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Happisburgh August 19 2009

 

North Norfolk and Happisburgh Index

 

www.happisburgh.org.uk

 

Visit to the tower of Happisburgh Church

 

 

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I only counted 131 of the 133 steps to the top of the church tower, but by the end I was not a well person! The climb is steep and the winding corkscrew narrow, at least for some of us! The rewards were, however, ample. On a fine and sunny day the views over the village, and inland were very pleasing ...

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... whilst the sight of the eroding coast to the south rapid the effort with large dividends. These shots at low water illustrate well the crenulations of 'Happisburgh Bay' and the void up of sediments seawards to meet the offshore rock reefs at Sea Palling. The iniquities of variation in coastal protection also show well; Cart Gap and Sea Palling are defended fully, Happisburgh 'enjoys' 'managed-retreat'.

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A slice of English country life, from the pub through the caravan park ... to the row of houses destined to be lost to the sea in the next 18 months onwards.

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Happisburgh has high levels of residential tourism during the summer, and on this summer weekend there were additional touring caravans and tents on the caravan field . The right-hand shot might be thought of as  one of the more lucrative Norfolk crops!

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To the north are the settlements of Walcott and Bacton, where North Sea Gas comes ashore and the new interconnector links with Europe. Beyond is Mundesley and then Trimingham, where a radar dome is sited.

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Cart Gap to Happisburgh along the beach

 

 

 

 

The new lifeboat ramp at Cart Gap.

 

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Elements of coastal protection at Cart Gap; the sea wall and stabilising concrete honeycomb, left and well-maintained sea walls and groynes, right. The political will to maintain these defences is by far the most important element, however .. and might be represented by the Environment Agency surveyor in the centre.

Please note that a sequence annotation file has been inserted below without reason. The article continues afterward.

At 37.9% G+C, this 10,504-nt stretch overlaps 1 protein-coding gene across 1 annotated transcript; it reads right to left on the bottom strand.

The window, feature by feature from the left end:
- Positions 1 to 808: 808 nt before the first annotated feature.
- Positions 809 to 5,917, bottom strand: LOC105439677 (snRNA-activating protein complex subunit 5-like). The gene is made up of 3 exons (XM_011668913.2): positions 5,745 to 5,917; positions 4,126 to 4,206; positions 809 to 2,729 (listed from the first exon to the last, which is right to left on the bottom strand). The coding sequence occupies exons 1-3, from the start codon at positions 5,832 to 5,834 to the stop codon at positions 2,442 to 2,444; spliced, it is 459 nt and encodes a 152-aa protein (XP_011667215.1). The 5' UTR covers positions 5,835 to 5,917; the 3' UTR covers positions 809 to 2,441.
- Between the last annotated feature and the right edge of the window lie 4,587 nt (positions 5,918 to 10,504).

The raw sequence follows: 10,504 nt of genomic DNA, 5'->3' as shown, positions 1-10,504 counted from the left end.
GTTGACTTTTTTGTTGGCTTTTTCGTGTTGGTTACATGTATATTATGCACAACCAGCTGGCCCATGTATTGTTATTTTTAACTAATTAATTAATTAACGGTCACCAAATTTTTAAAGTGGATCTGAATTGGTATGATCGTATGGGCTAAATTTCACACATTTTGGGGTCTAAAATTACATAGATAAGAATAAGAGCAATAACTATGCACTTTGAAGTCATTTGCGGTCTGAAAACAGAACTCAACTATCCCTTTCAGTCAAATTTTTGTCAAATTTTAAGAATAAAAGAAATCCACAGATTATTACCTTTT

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A wide beach in front of a concrete sea wall, behind which are light soils, essentially fine sand ... and the same materials as is washed out of the cliffs to the north.

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The outflanking of the steel-piling defences at the northern end of the Cart Gap sea wall has been arrested, to a degree, by a line of rock armour.

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The wide beach, at a very low tide , of Happisburgh Bay.

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Looking  a little like a Spiderman's outfit, the sea has scoured attractive curves into this fallen brickwork on the foreshore.

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Closer to Happisburgh the beach has developed fluted cusps and, further on, is reduced to the clay basement, with its own low-water drainage pattern.

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Evidence that the tides have not brought waves to the base of the cliff over the summer is provided by modest quantities of new vegetation at the top of the foreshore, left. Defences of rock armour are left high and dry at this time, but their time will come!